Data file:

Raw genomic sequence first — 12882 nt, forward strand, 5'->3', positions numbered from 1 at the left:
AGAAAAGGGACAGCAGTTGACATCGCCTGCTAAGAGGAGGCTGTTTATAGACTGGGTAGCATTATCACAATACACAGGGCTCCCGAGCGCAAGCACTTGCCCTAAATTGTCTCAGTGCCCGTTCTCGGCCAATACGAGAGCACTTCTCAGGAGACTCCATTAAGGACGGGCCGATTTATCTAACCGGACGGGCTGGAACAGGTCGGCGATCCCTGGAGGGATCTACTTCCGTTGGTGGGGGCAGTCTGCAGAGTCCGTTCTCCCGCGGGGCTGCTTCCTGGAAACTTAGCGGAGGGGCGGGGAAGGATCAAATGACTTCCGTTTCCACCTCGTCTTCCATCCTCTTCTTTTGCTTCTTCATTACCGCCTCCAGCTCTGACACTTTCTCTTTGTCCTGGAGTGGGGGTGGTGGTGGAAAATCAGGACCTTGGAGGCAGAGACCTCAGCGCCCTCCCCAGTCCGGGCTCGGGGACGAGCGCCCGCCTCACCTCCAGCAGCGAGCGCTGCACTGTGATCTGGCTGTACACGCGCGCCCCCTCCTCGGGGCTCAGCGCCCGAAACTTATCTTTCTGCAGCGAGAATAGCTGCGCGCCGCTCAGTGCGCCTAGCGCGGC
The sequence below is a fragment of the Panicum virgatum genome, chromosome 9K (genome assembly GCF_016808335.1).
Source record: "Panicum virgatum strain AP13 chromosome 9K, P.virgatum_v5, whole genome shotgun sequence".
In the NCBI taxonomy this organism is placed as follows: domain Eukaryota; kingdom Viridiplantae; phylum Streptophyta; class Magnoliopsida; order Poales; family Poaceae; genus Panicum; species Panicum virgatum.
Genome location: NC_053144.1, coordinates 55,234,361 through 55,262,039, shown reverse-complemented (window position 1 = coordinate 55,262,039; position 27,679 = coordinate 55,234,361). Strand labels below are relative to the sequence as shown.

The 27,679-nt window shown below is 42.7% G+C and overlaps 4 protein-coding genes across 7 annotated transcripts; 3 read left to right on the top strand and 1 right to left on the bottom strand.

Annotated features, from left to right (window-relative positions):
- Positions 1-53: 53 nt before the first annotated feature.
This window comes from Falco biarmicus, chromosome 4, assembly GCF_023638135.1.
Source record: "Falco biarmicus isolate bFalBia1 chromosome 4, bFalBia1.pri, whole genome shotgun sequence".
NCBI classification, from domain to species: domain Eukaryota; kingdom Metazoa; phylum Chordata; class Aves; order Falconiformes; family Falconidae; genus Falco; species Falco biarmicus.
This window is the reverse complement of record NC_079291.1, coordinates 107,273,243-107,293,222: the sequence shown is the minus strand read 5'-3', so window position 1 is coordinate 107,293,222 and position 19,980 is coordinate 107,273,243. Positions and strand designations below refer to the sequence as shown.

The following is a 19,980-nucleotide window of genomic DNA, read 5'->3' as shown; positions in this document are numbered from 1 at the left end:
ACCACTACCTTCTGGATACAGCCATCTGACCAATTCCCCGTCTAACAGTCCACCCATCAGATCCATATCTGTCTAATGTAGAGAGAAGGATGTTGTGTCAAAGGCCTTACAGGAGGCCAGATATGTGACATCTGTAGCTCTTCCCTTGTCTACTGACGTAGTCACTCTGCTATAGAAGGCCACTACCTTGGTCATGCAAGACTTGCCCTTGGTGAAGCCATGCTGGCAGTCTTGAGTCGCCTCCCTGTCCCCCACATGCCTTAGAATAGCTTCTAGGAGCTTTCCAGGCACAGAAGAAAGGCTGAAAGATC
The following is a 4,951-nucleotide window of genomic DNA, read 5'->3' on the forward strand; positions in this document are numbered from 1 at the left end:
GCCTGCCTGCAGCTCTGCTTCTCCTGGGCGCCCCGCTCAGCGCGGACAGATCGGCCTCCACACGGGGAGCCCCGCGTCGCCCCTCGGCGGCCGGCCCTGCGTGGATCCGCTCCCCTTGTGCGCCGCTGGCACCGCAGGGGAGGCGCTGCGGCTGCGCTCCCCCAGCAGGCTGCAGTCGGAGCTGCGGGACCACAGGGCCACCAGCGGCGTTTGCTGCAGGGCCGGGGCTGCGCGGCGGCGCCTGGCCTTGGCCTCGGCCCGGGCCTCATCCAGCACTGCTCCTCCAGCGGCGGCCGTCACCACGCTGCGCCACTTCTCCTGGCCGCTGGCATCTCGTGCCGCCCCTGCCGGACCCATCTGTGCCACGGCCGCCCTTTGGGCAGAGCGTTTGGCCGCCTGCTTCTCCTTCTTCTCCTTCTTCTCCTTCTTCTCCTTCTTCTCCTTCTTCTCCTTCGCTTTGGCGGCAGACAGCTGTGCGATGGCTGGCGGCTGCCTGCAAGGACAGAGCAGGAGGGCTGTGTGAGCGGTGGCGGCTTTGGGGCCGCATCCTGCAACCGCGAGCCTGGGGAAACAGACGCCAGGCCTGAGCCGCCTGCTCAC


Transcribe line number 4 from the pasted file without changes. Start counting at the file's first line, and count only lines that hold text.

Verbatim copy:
Source record: "Panicum virgatum strain AP13 chromosome 9K, P.virgatum_v5, whole genome shotgun sequence".